A proposed bill would make it illegal to use a phone or other mobile device while driving. The Hands-Free NC Act, House Bill (HB) 144 has passed the House and now awaits approval in the senate. Using a phone while driving could lead to getting pulled over by the police. As with any traffic stop, the police may have an opportunity to look for other possible violations, including impaired driving or driving with a revoked license.
Proposed Bill Would Make It Illegal to Use a Phone While Driving
Rep. Kevin Corbin introduced HB 144 to address the problem of distracted driving in North Carolina. With bipartisan support, the bill creates a new statutory offense for “distracted driving." All drivers would be prohibited from doing any of the following with a wireless communication device:
- Holding the device in the driver's hand;
- Physically supporting the device with the driver's body;
- Watching a video or communicating by video; and
- Texting (including manually entering text, reading text, or using more than one button to start or end a call).
Drivers under the age of 18 would further be prohibited from using a wireless communication device altogether, except for following a route on a navigation system (in emergency situations or where the address was already entered before operating the vehicle).
Violation of the law would be an infraction and penalties would depend on the number of violations the driver has in a 36 month period. A driver with two or more violations in the previous 36 months would be subject to a $200 fine and two insurance points.
Under current law, drivers are only prohibited from using a mobile phone to text or email while the vehicle is in motion.
Using a Phone Leading to a Traffic Stop
The police generally need reasonable suspicion to believe you violated a law in order to make a traffic stop. This can be something minor like a broken tail light, cracked windshield, or speeding. However, once the police make a traffic stop, they may find further evidence of a suspected crime. Many driving while impaired (DWI) arrests in North Carolina begin with a stop for a minor vehicle violation. If the Hands-Free NC law goes into effect, drivers may be stopped for video chatting or typing an address into a map app.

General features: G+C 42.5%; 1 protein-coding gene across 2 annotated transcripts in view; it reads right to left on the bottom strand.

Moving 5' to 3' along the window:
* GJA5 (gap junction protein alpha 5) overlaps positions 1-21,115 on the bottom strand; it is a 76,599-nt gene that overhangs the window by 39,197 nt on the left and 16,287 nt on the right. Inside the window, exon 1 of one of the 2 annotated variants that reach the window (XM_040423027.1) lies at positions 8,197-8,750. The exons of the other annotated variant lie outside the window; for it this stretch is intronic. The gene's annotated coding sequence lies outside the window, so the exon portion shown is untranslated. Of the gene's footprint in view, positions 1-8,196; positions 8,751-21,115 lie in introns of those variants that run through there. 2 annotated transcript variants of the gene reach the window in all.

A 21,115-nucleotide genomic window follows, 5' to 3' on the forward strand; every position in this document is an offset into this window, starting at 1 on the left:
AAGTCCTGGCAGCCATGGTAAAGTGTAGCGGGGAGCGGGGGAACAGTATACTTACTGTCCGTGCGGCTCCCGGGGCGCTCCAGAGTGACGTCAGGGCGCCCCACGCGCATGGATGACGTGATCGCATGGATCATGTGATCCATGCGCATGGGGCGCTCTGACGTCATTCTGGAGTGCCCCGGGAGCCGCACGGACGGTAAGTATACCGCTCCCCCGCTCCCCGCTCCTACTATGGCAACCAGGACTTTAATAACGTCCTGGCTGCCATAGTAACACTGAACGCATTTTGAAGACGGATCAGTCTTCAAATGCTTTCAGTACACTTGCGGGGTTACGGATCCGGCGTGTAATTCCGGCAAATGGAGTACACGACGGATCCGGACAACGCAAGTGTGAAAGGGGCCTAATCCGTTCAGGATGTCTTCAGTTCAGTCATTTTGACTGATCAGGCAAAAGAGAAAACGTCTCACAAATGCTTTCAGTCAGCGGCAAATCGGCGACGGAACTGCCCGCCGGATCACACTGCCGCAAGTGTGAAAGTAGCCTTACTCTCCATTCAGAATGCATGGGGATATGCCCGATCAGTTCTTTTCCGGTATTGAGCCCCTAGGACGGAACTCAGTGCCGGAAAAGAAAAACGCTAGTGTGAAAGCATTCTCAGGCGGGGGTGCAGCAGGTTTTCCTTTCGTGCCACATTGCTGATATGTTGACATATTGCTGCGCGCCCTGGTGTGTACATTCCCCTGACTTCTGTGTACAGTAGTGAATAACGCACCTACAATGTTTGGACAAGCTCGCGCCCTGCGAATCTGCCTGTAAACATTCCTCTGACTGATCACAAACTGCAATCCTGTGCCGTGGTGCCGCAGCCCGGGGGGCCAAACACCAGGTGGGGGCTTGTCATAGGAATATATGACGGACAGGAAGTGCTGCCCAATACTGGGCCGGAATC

Challenging Traffic Stops After an Arrest
Your North Carolina criminal defense attorney may be able to challenge the traffic stop if you are arrested for a DWI or other crime after getting pulled over. If the police did not have reasonable suspicion that a crime or traffic violation was taking place, then the traffic stop may have been unlawful. Talk to your criminal defense lawyer about your case and how you can fight the charges against you.
Traffic Violations and DWI Defense in North Carolina
At Caulder & Valentine Law Firm, PLLC, we have helped drivers and their families deal with criminal driving charges to stay out of jail and keep their license. Contact us today in Shelby for a consultation.